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Dermatophyte Infection and Brown Recluse Spider Bite


A painful necrotic lesion, a pruritic rash that recurs after corticosteroid therapy, an ulcer on the tongue-do you recognize the disorders pictured here?

Case 1:

A 73-year-old man presents with an itchy rash that developed 4 months earlier on his forearm. Previous treatment with tapering courses of prednisone and application of a topical corticosteroid cream resolved the rash, but it recurred when the medications were discontinued. The patient is otherwise healthy.

What do you suspect?


Contact dermatitis to the patient's watch or watchband.


Dermatophyte infection.






Cutaneous lupus.

(Answer on next page.)

Case 1: Dermatophyte infection

A positive potassium hydroxide (KOH) examination confirmed the suspected diagnosis of dermatophyte infection, B. The patient was successfully treated with a topical antifungal cream. In some cases, however, an oral antifungal agent is needed.

Contact dermatitis should have resolved following prednisone and corticosteroid therapy unless the patient was being re-exposed. Moreover, the area involved was too broad to be the result of contact with his watch or watchband.

Eczema is unusual in a man of his age, and it would be rare for eczema to be confined to the forearm. Neurodermatitis would be a reasonable diagnostic consideration if the KOH examination had been negative. Lupus could manifest on the forearm (the left forearm is a more common site than the right one in patients with lupus who drive a great deal), although it tends to be more erythematous and more indurated than this patient's rash.

Case 2:

For 1 week, a 56-year-old physical therapist has had a worsening painful lesion on the back of one calf. He has no history of recent trauma, and he is otherwise healthy.

What is your clinical impression?



Staphylococcus aureus

(MRSA) infection.


Brown recluse spider bite.


Dermatophyte infection.


Cutaneous vasculitis.



(Answer on next page.)

Case 2: Brown recluse spider bite

Culture results were negative, and oral antibiotics, which were given for about 1 week pending the results of the culture, had no effect on the lesion. In fact, the patient's condition worsened during this period. He was then given dapsone for a presumptive diagnosis of brown recluse spider bite, B, and within 48 hours the pain resolved. The lesion subsequently healed uneventfully over several days without any sequelae or recurrence.

MRSA should grow out on culture and respond to appropriate antibiotics. Dermatophyte infections are typically pruritic, not tender or ulcerated. Vasculitis is a possibility, although this patient had no underlying disease or other manifestations of vasculitis. Ecthyma is usually bacterial in origin and can be identified on culture.

Case 3:

A 55-year-old woman presents for evaluation of an asymptomatic eruption of a few months' duration on the dorsa of both hands. She is essentially healthy and has started no new medications recently.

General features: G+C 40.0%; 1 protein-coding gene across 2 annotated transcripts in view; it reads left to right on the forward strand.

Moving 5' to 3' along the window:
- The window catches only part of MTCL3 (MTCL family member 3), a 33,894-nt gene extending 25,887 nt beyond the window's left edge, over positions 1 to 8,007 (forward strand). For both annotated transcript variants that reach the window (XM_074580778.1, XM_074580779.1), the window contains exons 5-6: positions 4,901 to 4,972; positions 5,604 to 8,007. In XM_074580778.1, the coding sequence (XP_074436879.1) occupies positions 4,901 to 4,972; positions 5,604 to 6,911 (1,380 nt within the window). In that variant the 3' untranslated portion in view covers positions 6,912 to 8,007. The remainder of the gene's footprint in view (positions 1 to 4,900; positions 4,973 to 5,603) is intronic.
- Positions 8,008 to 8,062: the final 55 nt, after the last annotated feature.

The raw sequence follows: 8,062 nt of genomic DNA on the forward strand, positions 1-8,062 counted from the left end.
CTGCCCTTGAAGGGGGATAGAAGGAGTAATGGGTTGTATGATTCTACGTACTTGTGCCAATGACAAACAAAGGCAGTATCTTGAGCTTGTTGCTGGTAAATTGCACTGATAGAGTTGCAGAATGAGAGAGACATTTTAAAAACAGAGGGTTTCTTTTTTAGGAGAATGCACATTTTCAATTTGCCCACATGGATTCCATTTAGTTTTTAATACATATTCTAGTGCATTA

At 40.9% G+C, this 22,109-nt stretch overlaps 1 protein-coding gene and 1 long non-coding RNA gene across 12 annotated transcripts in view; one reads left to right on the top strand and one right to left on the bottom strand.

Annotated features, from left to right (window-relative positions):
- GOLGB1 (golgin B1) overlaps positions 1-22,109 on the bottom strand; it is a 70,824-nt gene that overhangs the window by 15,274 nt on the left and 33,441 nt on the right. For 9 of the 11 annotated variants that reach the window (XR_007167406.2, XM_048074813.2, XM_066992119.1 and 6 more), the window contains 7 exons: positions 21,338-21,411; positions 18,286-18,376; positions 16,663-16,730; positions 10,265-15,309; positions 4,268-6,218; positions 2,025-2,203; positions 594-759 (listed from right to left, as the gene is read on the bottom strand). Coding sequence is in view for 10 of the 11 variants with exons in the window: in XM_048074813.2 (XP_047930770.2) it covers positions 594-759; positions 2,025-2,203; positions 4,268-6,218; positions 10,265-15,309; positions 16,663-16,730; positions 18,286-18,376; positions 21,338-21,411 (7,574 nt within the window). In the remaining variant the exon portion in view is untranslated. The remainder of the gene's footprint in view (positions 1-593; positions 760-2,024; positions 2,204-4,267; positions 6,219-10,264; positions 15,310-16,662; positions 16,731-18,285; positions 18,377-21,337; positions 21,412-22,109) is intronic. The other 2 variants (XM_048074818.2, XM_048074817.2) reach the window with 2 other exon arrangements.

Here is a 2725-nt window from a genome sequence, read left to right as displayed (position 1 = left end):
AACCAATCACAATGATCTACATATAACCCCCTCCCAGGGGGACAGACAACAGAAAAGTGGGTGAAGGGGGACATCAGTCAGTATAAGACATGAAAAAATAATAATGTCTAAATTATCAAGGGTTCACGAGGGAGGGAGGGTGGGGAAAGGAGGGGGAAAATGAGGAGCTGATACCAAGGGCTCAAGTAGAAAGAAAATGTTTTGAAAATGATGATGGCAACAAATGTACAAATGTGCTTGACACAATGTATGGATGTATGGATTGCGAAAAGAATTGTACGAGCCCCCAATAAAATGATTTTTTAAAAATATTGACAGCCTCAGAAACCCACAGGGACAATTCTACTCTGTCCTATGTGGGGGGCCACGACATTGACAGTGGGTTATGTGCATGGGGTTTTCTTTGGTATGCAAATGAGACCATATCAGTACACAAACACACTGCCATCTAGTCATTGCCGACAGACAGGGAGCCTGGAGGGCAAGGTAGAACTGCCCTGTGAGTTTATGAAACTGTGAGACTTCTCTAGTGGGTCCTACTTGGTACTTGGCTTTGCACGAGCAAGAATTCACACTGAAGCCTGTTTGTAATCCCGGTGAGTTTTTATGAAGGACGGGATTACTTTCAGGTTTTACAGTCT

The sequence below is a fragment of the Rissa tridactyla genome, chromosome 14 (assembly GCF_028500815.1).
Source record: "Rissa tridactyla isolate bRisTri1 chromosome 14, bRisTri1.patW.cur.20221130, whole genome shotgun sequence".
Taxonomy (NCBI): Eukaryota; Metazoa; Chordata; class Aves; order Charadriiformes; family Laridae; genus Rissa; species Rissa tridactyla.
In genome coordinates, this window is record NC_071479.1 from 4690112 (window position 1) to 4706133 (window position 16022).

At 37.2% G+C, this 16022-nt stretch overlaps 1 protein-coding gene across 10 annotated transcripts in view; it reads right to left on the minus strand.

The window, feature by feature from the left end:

Which of the following would you include in the differential?


Granuloma annulare.


Tinea corporis/manus.


Cutaneous larva migrans.


Actinic granuloma.


Polymorphous light eruption.

(Answer on next page.)

Case 3: Actinic granuloma

A biopsy confirmed the diagnosis of actinic granuloma, D. This dermatoheliosis is induced by chronic sun exposure that breaks down the elastin, producing an immune response to the altered elastic fibers. Topical corticosteroids are effective treatment. Advise affected patients that daily application of sunscreen is mandatory.

Granuloma annulare, A, is a possibility, but a biopsy would rule out this condition. Tinea is scaly and pruritic. Both cutaneous larva migrans and polymorphous light eruption are more pruritic and erythematous than the eruption seen here.

Case 4:

For several days, a 57-year-old man has had a painful ulcer on the side of his tongue. He had a similar episode 1 year earlier that eventually resolved. He is otherwise healthy.

Which of the following statements about this patient's condition is/are false?


There is evidence of a genetic predisposition.


This condition is associated with iron deficiency.


This condition is associated with vitamin B




This condition is associated with folate deficiency.


Several studies have linked this condition with herpes simplex virus.

(Answer on next page.)

Case 4: Aphthous stomatitis

Recurrent aphthous ulcers are associated with hematinic deficiencies, including iron, folate, and vitamin B12. There is evidence of a familial occurrence with this condition. However, numerous studies have failed to demonstrate any microbial association, E.1-3




Miller MF, Garfunkel AA, Ram C, Ship II. Inheritance patterns in recurrent aphthous ulcers: twin and pedigree data.

Oral Surg Oral Med Oral Pathol.



Koybasi S, Parlak AH, Serin E, et al. Recurrent aphthous stomatitis: investigation of possible etiologic factors.

Am J Otolaryngol.



Sciubba JJ. Oral mucosal diseases in the office setting-part I: aphthous stomatitis and herpes simplex infections.

Gen Dent.



• Scully C, Gorsky M, Lozada-Nur F. The diagnosis and management of recurrent aphthous stomatitis: a consensus approach. J Am Dent Assoc. 2003;134:200-207.

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